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This link shows that a gummy bear explodes when in contact with heated potassium chlorate, $\ce{KClO3}$. But what in a gummy bear creates this reaction?

Also, do other foods (fruit, icing sugar...) react as violently with potassium chlorate?

Gif of gummy bear explosion

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    $\begingroup$ Never, never, never repeat this experiment on your own. Potassium chlorate is known to form mixture with violent and sensitive behavior with almost everything combustible and many incombustible things. $\endgroup$ – permeakra Jan 5 '15 at 15:01
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    $\begingroup$ Also, be prepared to throw away the test tube afterwards. $\endgroup$ – Ben Norris Jan 7 '15 at 0:55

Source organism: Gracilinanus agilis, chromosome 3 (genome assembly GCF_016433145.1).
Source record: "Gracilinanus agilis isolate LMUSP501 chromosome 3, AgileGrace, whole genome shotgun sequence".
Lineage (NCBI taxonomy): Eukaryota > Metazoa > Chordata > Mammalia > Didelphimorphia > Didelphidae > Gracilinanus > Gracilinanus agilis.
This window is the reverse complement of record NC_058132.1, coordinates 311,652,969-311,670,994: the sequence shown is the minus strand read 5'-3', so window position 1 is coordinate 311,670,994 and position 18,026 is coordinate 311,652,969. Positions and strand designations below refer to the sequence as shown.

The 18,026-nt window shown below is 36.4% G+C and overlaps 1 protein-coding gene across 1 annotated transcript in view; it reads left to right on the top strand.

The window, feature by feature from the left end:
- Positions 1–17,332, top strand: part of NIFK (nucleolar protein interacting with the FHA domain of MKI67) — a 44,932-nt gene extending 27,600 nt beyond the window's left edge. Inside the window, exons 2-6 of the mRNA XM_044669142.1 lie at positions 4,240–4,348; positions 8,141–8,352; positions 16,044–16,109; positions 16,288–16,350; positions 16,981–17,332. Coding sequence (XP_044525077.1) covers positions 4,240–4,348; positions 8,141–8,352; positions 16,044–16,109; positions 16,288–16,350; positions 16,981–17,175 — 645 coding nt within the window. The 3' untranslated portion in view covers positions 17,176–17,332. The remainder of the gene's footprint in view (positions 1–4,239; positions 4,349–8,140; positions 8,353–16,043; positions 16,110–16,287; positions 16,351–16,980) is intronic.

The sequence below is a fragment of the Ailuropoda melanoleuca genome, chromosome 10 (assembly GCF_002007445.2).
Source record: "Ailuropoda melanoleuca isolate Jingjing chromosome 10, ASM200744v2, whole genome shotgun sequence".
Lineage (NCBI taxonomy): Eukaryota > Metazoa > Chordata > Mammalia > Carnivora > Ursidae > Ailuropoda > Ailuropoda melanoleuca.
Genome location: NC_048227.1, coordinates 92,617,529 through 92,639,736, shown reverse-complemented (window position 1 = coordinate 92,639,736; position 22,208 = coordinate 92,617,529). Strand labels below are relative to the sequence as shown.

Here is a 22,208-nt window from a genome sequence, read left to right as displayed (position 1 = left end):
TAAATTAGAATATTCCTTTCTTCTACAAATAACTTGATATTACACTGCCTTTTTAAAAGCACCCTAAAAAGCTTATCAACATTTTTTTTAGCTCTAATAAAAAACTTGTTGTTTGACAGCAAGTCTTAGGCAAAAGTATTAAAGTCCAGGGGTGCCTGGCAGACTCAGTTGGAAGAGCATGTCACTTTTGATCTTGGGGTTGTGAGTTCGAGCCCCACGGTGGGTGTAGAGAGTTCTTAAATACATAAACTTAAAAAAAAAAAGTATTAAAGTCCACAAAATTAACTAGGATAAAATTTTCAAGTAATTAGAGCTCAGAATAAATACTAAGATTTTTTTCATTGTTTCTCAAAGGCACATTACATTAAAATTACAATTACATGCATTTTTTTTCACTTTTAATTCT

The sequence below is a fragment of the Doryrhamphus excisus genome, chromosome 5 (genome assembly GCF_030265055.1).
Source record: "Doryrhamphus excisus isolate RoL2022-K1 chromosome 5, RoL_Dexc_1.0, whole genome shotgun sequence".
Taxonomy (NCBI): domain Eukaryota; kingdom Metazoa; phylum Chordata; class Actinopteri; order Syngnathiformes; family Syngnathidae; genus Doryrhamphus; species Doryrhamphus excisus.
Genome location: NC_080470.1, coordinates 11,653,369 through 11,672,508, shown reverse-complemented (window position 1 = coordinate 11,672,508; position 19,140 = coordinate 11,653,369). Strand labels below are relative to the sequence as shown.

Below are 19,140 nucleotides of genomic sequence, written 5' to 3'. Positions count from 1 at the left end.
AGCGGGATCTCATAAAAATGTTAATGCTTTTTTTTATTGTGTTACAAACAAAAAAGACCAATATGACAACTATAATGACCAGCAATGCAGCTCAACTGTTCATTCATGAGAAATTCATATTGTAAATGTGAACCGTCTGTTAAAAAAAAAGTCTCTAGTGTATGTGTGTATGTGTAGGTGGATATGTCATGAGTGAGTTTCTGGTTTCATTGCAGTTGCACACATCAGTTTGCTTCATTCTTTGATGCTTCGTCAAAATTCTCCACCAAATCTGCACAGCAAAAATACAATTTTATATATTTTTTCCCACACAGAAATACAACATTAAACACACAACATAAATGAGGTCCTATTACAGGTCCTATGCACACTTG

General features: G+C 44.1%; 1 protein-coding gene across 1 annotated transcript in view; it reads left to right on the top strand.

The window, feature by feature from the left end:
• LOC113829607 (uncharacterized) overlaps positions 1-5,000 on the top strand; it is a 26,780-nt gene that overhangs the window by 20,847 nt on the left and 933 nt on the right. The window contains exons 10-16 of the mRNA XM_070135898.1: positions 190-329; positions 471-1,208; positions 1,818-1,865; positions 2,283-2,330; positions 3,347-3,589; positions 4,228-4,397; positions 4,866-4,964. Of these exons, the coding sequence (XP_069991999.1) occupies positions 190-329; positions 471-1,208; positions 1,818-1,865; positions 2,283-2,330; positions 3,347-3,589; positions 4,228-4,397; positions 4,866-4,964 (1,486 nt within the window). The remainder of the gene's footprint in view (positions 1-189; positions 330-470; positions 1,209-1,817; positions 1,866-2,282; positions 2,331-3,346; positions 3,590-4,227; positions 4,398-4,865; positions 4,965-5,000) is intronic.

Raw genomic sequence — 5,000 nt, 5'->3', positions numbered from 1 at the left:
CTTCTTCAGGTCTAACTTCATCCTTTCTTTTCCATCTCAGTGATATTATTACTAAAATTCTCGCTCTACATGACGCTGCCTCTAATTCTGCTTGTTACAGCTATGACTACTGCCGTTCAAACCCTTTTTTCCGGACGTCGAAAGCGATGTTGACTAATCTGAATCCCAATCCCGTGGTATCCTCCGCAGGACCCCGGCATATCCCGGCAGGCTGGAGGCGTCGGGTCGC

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Potassium chlorate is a source of oxygen. After heating, it decomposes to $\ce{O2}$ and $\ce{KCl}$: $$\ce{4 KClO3 → KCl + 3 KClO4}$$ $$\ce{KClO4 → KCl + 2O2}$$

The gummy bear is mainly composed of sugar and other carbohydrates. Those carbohydrates will react with oxygen, combustion occurs. For example, glucose will react in this manner: $$\ce{6O2 + C6H12O6 -> 6CO2 + 6H2O}$$

If there is any material present which does not burn, such as $\ce{H2O}$, the temperature will not rise as high. For gummy bears the reaction works spectacularly because they are mainly carbohydrates (>70%).

An apple, for example, has only ~13% carbohydrates – unless you dry it, of course. On the other hand, this video on YouTube is an example of how sugar itself reacts violently with potassium chlorate.

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protected by orthocresol Oct 22 '18 at 23:25

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